Management training isn’t just for newbies and novices – managers and supervisors of all levels and all ages need actionable management practices to bring to their department, division or company. Learn how to be the best boss you can be by expanding your management skills, managing change effectively and bring strong leadership into your everyday management practices.
One important way to judge your success as a manger is by the success of your employees. An effective manager isn’t just a boss who can extract the most productivity from his people, but the one who produces great future managers. How can you be sure that under your leadership managers will blossom?
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No manager enjoys having “the talk” with employees. But ignoring an employee’s poor performance won’t make the problem go away; it’ll only make things worse. Tell managers they can improve the odds for positive change by following these six rules of employee engagement:
Q. Do we always have to allow intermittent FMLA leave for cancer treatments (e.g., chemo and radiation)? The employee is capable of working and says the treatments are available only during the day.
A while back, Google set out to improve the skills of its managers. A bunch of statisticians compared correlations in the words and phrases that came up again and again in performance reviews, feedback surveys and recognition nominations. The end result: a simple yet elegant list of eight things the best Google managers do:
After a three-year hiatus, the Social Security Administration has resumed sending no-match letters to employers, alerting them when employees’ Social Security numbers don’t correspond to numbers in the SSA’s database. Because the feds have offered no guidance on what no-match letters mean these days, experts fear confusion for employers.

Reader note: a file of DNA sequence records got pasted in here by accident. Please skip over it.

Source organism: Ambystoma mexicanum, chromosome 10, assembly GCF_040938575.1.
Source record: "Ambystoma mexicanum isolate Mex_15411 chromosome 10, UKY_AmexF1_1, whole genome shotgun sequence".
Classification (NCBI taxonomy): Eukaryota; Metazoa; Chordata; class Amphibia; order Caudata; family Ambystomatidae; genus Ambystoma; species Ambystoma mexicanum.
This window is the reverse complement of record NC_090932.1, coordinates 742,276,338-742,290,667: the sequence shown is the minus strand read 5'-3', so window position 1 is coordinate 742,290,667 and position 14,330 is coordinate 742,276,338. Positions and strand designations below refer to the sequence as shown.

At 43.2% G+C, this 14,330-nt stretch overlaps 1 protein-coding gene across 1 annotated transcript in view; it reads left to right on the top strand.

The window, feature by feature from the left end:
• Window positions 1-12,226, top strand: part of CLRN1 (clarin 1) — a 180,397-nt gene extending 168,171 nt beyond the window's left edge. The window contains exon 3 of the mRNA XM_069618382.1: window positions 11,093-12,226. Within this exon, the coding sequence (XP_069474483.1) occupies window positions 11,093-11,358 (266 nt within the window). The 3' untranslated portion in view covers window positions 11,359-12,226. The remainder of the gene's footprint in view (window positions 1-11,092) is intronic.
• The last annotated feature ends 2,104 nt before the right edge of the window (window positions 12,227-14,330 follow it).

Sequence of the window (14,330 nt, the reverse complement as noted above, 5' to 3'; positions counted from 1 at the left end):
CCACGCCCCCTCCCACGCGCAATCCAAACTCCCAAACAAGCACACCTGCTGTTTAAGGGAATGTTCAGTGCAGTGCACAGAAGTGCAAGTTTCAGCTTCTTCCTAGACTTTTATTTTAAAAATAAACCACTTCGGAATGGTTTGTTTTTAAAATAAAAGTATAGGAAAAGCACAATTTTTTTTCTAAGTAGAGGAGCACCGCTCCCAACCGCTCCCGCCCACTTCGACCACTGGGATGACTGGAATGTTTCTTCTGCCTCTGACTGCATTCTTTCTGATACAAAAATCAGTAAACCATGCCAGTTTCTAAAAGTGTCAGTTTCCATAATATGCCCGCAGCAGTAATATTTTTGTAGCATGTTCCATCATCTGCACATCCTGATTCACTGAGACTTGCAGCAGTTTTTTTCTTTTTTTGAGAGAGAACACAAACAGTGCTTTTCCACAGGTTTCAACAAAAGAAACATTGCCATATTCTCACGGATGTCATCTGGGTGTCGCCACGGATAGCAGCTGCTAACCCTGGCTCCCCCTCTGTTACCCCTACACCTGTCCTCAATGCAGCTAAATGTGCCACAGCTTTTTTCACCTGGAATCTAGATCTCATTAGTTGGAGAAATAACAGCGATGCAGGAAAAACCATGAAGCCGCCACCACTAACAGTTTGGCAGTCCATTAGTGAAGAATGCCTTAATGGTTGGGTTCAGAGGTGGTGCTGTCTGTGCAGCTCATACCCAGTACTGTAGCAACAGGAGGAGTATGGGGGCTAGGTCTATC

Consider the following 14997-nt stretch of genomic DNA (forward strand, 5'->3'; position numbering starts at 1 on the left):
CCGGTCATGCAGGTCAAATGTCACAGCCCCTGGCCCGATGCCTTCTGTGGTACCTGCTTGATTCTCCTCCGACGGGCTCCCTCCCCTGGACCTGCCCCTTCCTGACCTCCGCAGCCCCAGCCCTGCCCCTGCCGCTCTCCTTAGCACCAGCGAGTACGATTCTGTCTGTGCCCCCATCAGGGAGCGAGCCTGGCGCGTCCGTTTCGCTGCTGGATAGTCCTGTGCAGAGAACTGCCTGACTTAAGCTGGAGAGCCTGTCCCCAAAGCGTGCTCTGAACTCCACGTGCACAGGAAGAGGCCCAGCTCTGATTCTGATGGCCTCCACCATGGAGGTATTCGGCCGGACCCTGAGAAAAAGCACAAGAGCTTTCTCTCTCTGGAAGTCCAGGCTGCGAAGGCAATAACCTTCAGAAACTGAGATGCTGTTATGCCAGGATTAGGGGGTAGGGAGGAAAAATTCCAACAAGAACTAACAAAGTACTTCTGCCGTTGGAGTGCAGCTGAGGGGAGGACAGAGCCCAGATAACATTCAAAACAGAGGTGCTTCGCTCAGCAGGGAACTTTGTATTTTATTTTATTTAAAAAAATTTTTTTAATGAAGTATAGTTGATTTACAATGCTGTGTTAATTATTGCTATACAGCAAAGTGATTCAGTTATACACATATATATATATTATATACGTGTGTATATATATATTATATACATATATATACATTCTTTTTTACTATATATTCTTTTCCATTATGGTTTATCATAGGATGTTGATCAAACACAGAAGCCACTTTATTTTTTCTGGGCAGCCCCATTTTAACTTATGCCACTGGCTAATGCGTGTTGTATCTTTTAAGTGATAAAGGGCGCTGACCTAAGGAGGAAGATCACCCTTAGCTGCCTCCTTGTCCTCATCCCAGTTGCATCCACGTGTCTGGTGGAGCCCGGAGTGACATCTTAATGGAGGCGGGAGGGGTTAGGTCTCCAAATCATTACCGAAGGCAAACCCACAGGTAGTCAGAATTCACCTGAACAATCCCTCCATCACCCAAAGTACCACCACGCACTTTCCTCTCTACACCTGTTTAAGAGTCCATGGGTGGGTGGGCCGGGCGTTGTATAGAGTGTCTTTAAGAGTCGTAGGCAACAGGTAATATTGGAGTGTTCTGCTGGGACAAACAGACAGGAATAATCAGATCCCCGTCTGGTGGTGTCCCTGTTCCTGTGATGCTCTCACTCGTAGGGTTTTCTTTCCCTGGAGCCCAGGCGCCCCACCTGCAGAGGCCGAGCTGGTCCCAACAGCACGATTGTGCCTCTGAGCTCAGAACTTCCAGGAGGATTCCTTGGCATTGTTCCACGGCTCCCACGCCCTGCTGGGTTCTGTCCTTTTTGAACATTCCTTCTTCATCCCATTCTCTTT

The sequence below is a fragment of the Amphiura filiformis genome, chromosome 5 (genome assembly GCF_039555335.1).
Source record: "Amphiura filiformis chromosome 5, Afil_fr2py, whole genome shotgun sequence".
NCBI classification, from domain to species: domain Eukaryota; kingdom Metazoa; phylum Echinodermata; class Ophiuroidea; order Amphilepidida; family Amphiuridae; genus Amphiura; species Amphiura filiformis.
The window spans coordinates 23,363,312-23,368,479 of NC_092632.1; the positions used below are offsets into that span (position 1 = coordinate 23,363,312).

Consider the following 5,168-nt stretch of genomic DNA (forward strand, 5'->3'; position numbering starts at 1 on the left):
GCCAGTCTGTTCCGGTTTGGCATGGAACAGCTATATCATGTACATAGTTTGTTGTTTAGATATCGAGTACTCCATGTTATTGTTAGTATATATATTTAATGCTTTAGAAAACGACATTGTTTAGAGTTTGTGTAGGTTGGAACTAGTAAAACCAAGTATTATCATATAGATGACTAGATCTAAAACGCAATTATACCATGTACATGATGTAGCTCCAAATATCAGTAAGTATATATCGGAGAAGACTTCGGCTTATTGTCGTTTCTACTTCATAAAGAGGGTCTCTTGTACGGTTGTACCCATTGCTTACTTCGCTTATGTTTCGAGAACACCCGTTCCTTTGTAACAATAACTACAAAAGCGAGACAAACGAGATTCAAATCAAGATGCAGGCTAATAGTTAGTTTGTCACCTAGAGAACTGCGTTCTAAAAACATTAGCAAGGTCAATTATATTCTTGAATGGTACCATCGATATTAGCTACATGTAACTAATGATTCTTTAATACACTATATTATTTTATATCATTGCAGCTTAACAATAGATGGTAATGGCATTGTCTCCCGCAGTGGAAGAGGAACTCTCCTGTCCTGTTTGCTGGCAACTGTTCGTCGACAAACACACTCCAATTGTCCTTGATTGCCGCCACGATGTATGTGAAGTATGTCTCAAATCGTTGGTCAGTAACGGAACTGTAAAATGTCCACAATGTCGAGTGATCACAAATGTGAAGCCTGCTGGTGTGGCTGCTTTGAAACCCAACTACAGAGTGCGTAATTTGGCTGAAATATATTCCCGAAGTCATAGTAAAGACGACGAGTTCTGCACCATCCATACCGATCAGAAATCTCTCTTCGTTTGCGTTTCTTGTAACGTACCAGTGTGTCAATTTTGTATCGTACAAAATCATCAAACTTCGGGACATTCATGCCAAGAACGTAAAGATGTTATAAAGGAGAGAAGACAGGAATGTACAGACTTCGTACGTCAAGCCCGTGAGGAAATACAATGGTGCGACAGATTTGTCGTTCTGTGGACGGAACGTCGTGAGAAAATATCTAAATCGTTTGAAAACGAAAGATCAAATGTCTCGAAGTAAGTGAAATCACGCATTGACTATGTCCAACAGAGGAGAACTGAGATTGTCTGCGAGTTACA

When it comes to assigning projects, do you spend most of your time telling employees how to do the work? Or do you give them clear goals and guidelines, then get out of the way? Micromanaging is an inefficient use of a manager’s time. It signals distrust of employees and inhibits them from taking initiative. Here are key signs of micromanaging and advice on how to reduce it.
As CEO of Deloitte Touche Tohmatsu Limited, James H. Quigley oversees a network of member firms composed of more than 170,000 employees in 145 countries. He recently co-authored a book, As One, about the eight archetypes of leaders and followers—and about applying those models to your organization to unlock the power of teams working “as one.”
A new private ruling provides the tax “icing on the cake” to IRA holders who pay wrap fees to their brokers. According to the ruling, wrap fees don’t count as traditional or Roth IRA contributions if they are paid separately by the owner. So you can contribute up to the annual contribution limit without any reduction.
Here’s hoping you don’t run the one in five organizations that are utterly unprepared to cope with the sudden loss of key leaders. In an American Management Association survey, 1,000 senior managers and executives say their companies sorely lack bench strength.
Many business leaders are clueless about how they come across to their employees. Your mistakes could be crushing morale, sinking productivity and increasing turnover. According to a recent Wall Street Journal report, here are five key questions to ask yourself to see if your management skills need improving:
Randy Pausch, the Carnegie Mellon University professor who died of cancer in 2008 at age 47, earned a devout following after delivering his “last lecture” in 2007. He later gave another lecture, this one specifically about time management.